Grandma was a strict complementarian who ran the household on a hierarchical structure. She considered Grandpa to be the head of household, and thus we were all instructed to obey him. Grandma’s mother was next on the totem pole as we are supposed to “honor our father and mother that our days may be long upon the earth”. My mom and I were somewhere way down the line, and Grandma considered herself to be the obedient servant. Grandpa did not subscribe to the complementarian plan, and he taught me that I should prepare myself to become a financially independent person, but he did not spend a lot of time arguing with Grandma’s sincerely held beliefs unless she tried to ban TV again. That’s when he used his executive privilege to ensure that he could watch his favorite sports teams and WWII-era movies.

Grandma’s sincerely held beliefs were often dictated by the latest culture wars that she heard about on Christian radio. I think she meant to be as obedient to what she thought God wanted from his creatures as she could possibly be, but she had a long laundry list of what was considered appropriate and inappropriate behavior. For example, she would not play any games with a regular deck of cards because she believed that decks of cards were tools of gambling. Grandma would not consume alcohol in any form, and she didn’t even want to patronize a restaurant that served alcohol. She never went to the movies and only watched the news on television. Substitute swear words were omitted from her vocabulary. Christian media were the only media sources that Grandma partook in (except for the evening news).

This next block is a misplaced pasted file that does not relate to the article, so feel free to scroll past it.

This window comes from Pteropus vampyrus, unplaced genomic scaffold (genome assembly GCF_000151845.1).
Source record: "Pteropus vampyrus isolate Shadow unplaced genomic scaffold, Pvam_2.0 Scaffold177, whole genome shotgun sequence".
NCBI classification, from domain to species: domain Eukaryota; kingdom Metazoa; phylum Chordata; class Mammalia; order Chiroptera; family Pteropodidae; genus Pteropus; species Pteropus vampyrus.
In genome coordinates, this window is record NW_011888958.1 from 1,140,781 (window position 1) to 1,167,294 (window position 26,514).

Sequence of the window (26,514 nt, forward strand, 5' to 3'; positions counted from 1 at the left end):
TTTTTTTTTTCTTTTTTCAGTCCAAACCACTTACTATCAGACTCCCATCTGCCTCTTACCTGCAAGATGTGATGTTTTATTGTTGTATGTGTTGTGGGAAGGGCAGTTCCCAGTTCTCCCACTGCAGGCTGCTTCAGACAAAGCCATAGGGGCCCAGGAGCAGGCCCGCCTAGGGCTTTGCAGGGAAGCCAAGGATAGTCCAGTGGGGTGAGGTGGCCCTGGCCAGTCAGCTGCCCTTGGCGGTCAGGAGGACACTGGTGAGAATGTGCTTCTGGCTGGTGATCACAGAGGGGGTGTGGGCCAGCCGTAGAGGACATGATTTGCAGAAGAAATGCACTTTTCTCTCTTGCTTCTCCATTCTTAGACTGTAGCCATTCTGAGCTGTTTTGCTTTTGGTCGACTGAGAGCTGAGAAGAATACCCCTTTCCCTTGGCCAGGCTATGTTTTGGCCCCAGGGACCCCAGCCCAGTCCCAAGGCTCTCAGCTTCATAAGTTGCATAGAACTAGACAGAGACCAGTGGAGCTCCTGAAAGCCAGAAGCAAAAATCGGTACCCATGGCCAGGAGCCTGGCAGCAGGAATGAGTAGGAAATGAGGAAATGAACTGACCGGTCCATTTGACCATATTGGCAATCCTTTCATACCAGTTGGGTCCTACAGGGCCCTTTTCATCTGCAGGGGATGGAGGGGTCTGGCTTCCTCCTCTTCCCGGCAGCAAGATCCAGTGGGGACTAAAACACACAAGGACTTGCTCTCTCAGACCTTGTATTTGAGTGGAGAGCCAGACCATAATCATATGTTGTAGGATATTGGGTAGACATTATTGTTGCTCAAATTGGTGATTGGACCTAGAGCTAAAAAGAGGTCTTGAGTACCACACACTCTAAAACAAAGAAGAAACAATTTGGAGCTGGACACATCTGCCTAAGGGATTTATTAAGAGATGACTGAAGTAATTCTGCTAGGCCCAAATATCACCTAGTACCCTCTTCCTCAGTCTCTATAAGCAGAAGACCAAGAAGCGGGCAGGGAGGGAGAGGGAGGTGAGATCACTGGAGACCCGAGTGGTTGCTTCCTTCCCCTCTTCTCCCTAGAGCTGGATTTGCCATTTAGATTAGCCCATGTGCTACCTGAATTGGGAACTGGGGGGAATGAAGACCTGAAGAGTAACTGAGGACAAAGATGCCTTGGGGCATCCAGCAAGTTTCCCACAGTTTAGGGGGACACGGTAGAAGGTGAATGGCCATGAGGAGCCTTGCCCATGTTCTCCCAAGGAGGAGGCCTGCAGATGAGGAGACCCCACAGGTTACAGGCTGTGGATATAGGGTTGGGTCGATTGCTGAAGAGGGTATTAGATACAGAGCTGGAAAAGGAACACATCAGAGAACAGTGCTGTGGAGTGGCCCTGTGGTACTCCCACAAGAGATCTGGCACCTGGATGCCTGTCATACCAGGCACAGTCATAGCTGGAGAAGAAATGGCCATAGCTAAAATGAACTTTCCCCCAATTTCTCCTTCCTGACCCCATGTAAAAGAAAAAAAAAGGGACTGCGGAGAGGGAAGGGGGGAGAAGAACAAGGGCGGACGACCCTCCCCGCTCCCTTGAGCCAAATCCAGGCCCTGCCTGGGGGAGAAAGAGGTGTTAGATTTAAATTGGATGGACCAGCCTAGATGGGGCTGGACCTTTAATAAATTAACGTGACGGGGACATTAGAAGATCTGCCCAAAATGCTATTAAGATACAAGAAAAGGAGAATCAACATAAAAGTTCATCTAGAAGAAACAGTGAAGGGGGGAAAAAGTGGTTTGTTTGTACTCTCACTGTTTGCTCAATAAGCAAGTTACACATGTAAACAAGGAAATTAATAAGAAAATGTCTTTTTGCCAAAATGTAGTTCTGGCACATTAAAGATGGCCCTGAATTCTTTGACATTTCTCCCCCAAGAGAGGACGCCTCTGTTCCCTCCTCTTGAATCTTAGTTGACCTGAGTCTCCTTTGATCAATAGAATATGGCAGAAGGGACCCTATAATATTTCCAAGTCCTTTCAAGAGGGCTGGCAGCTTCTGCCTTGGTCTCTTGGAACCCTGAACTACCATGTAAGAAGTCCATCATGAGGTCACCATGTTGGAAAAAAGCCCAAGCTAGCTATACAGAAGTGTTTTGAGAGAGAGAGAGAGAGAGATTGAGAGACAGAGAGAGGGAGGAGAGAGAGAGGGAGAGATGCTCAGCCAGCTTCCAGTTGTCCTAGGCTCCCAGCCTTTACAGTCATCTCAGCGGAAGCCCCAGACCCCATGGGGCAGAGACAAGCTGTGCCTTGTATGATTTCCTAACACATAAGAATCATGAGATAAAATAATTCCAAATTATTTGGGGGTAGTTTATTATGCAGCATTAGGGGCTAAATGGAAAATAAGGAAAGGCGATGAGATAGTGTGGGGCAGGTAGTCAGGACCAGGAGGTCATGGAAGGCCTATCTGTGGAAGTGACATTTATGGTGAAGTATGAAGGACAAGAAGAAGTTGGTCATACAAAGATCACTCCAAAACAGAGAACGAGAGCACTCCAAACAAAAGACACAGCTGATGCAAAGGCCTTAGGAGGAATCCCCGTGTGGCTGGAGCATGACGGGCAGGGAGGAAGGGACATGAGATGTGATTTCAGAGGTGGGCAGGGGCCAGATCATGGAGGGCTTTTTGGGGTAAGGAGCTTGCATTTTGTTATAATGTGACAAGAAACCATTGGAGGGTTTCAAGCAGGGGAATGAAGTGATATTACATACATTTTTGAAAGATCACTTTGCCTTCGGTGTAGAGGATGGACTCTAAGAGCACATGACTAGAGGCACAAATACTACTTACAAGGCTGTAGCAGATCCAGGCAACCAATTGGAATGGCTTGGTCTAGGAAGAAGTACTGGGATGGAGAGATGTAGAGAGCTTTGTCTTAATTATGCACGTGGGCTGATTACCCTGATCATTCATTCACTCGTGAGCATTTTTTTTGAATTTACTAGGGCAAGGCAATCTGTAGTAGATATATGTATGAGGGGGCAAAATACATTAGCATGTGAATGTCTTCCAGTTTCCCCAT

When I was 15 years old, I had pneumonia and Grandma had tuberculosis. You can imagine the amount of coughing that was happening in our house. Both of us were prescribed cough medicines, but nothing was working well. My grandfather was at his wits’ end, so he went to the store and brought home a bottle of whiskey, some lemons, and honey. He proceeded to make his family’s cough suppressant concoction from these ingredients plus a heavy dose of sugar, and he told Grandma and me that he wanted us to try it because it had worked when his grandmother (who by all accounts had been a skilled healer) gave it to him and his siblings. I thought, cool, I’ll be able to find out what whiskey tastes like. Grandma, however, was incredibly distressed. She was caught between the two sins of consuming alcohol and disobeying her husband. Unable to decide which was the greater sin, she told Grandpa, “I am only taking this because you’re my husband and I am supposed to obey you, but I do not agree with consuming alcohol.” I am pretty sure that was the first night in a while that anyone in our house got a good night of sleep as Grandpa’s home remedy soothed the coughing beasts. I guess after a good night of sleep, Grandpa took pity on Grandma and did not ask her to use his cough concoction again. Of course, I continued to use it despite the fact that whiskey tasted nasty, even with copious amounts of lemon and honey. My mature ObstacleChick version made with Fireball is much tastier and works better (in my opinion) than the over-the-counter cough syrups. I wonder which Jesus would have preferred?